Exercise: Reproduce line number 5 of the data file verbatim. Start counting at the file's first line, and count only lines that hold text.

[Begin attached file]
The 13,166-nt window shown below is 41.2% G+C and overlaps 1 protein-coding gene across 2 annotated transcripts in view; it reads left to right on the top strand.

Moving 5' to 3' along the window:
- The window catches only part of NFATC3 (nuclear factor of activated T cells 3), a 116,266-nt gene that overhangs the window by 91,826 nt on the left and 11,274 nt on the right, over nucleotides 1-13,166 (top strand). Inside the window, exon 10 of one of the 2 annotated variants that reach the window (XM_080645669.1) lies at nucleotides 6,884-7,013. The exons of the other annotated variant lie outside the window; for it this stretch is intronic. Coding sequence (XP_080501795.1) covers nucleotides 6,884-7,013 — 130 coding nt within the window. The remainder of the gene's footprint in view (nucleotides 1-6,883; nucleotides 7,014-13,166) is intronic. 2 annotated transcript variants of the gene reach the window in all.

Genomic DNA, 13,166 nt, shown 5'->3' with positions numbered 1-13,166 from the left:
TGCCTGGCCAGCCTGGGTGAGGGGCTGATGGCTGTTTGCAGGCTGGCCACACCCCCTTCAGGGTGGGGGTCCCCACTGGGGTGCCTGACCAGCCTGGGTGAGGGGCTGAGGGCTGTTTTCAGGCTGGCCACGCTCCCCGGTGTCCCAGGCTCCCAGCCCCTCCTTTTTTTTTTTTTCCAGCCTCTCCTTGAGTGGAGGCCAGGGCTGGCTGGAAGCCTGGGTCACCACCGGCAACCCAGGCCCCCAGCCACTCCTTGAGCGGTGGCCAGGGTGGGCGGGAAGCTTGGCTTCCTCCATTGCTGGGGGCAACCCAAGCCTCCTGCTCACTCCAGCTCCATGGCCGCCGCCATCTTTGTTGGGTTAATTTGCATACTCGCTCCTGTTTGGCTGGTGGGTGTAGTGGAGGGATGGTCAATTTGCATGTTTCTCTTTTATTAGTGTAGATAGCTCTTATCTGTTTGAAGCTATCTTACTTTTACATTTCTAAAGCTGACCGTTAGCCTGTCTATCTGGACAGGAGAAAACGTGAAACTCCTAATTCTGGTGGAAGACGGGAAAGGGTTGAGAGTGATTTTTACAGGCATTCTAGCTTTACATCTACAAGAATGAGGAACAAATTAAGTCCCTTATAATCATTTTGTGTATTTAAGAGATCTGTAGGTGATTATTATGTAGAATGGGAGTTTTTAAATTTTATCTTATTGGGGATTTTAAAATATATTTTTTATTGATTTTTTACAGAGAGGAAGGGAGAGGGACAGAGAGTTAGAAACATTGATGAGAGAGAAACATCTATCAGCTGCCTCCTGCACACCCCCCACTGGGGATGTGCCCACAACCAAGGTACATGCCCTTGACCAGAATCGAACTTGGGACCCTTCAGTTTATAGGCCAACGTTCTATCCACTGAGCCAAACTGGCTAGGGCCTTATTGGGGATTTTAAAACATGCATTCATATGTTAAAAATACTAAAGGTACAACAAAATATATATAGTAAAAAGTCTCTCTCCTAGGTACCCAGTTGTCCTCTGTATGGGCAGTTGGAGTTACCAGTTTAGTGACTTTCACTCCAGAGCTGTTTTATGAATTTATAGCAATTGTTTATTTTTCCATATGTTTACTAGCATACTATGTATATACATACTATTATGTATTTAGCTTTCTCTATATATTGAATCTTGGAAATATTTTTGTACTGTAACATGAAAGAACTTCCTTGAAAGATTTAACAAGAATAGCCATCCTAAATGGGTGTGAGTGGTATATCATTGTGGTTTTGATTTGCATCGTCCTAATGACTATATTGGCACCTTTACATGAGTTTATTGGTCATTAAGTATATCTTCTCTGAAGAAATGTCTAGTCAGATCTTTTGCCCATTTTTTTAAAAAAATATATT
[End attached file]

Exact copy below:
TGCCTGGCCAGCCTGGGTGAGGGGCTGATGGCTGTTTGCAGGCTGGCCACACCCCCTTCAGGGTGGGGGTCCCCACTGGGGTGCCTGACCAGCCTGGGTGAGGGGCTGAGGGCTGTTTTCAGGCTGGCCACGCTCCCCGGTGTCCCAGGCTCCCAGCCCCTCCTTTTTTTTTTTTTCCAGCCTCTCCTTGAGTGGAGGCCAGGGCTGGCTGGAAGCCTGGGTCACCACCGGCAACCCAGGCCCCCAGCCACTCCTTGAGCGGTGGCCAGGGTGGGCGGGAAGCTTGGCTTCCTCCATTGCTGGGGGCAACCCAAGCCTCCTGCTCACTCCAGCTCCATGGCCGCCGCCATCTTTGTTGGGTTAATTTGCATACTCGCTCCTGTTTGGCTGGTGGGTGTAGTGGAGGGATGGTCAATTTGCATGTTTCTCTTTTATTAGTGTAGATAGCTCTTATCTGTTTGAAGCTATCTTACTTTTACATTTCTAAAGCTGACCGTTAGCCTGTCTATCTGGACAGGAGAAAACGTGAAACTCCTAATTCTGGTGGAAGACGGGAAAGGGTTGAGAGTGATTTTTACAGGCATTCTAGCTTTACATCTACAAGAATGAGGAACAAATTAAGTCCCTTATAATCATTTTGTGTATTTAAGAGATCTGTAGGTGATTATTATGTAGAATGGGAGTTTTTAAATTTTATCTTATTGGGGATTTTAAAATATATTTTTTATTGATTTTTTACAGAGAGGAAGGGAGAGGGACAGAGAGTTAGAAACATTGATGAGAGAGAAACATCTATCAGCTGCCTCCTGCACACCCCCCACTGGGGATGTGCCCACAACCAAGGTACATGCCCTTGACCAGAATCGAACTTGGGACCCTTCAGTTTATAGGCCAACGTTCTATCCACTGAGCCAAACTGGCTAGGGCCTTATTGGGGATTTTAAAACATGCATTCATATGTTAAAAATACTAAAGGTACAACAAAATATATATAGTAAAAAGTCTCTCTCCTAGGTACCCAGTTGTCCTCTGTATGGGCAGTTGGAGTTACCAGTTTAGTGACTTTCACTCCAGAGCTGTTTTATGAATTTATAGCAATTGTTTATTTTTCCATATGTTTACTAGCATACTATGTATATACATACTATTATGTATTTAGCTTTCTCTATATATTGAATCTTGGAAATATTTTTGTACTGTAACATGAAAGAACTTCCTTGAAAGATTTAACAAGAATAGCCATCCTAAATGGGTGTGAGTGGTATATCATTGTGGTTTTGATTTGCATCGTCCTAATGACTATATTGGCACCTTTACATGAGTTTATTGGTCATTAAGTATATCTTCTCTGAAGAAATGTCTAGTCAGATCTTTTGCCCATTTTTTTAAAAAAATATATT